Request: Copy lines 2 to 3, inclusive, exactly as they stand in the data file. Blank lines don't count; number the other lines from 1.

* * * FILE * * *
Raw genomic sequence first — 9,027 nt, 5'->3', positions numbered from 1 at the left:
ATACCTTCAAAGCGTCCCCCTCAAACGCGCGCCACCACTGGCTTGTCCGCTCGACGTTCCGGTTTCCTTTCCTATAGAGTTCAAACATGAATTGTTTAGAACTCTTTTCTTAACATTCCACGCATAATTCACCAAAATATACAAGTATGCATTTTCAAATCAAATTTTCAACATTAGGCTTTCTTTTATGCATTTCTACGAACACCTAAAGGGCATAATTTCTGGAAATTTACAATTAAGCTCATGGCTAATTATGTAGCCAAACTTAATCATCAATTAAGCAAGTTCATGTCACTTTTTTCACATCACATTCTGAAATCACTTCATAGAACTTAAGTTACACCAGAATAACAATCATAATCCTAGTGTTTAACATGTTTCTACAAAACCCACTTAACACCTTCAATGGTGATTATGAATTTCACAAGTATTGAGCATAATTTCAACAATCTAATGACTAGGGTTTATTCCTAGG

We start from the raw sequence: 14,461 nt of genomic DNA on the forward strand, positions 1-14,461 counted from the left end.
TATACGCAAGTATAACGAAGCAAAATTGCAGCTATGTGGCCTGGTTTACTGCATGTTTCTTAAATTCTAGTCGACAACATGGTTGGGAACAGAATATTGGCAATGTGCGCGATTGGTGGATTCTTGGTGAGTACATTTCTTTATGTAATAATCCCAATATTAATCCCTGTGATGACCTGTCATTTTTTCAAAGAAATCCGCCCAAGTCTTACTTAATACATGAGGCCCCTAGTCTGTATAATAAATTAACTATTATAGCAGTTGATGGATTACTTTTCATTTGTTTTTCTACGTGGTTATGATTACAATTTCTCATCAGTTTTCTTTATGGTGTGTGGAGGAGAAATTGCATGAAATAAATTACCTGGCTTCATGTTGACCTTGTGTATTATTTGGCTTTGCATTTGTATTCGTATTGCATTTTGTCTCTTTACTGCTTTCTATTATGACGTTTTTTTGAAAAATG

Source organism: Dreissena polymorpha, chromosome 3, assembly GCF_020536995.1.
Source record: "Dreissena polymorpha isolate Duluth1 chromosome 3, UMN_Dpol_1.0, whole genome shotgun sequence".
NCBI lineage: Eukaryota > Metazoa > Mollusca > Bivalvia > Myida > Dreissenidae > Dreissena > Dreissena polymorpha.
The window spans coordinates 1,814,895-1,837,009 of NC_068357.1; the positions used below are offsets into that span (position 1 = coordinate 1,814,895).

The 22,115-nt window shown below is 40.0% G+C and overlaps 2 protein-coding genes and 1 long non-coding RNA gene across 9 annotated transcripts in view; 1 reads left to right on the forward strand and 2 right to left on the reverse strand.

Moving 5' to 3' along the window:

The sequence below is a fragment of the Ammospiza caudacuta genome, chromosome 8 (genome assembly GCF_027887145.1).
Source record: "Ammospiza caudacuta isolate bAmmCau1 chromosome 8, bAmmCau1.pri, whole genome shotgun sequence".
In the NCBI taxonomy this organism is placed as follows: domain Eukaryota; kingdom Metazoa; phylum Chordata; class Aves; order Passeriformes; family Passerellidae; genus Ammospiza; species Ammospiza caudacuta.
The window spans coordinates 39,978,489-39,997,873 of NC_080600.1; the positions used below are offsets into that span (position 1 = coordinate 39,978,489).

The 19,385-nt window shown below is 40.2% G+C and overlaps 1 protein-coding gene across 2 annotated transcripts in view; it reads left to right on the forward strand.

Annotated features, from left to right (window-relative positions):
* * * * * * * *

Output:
ATACCTTCAAAGCGTCCCCCTCAAACGCGCGCCACCACTGGCTTGTCCGCTCGACGTTCCGGTTTCCTTTCCTATAGAGTTCAAACATGAATTGTTTAGAACTCTTTTCTTAACATTCCACGCATAATTCACCAAAATATACAAGTATGCATTTTCAAATCAAATTTTCAACATTAGGCTTTCTTTTATGCATTTCTACGAACACCTAAAGGGCATAATTTCTGGAAATTTACAATTAAGCTCATGGCTAATTATGTAGCCAAACTTAATCATCAATTAAGCAAGTTCATGTCACTTTTTTCACATCACATTCTGAAATCACTTCATAGAACTTAAGTTACACCAGAATAACAATCATAATCCTAGTGTTTAACATGTTTCTACAAAACCCACTTAACACCTTCAATGGTGATTATGAATTTCACAAGTATTGAGCATAATTTCAACAATCTAATGACTAGGGTTTATTCCTAGG

We start from the raw sequence: 14,461 nt of genomic DNA on the forward strand, positions 1-14,461 counted from the left end.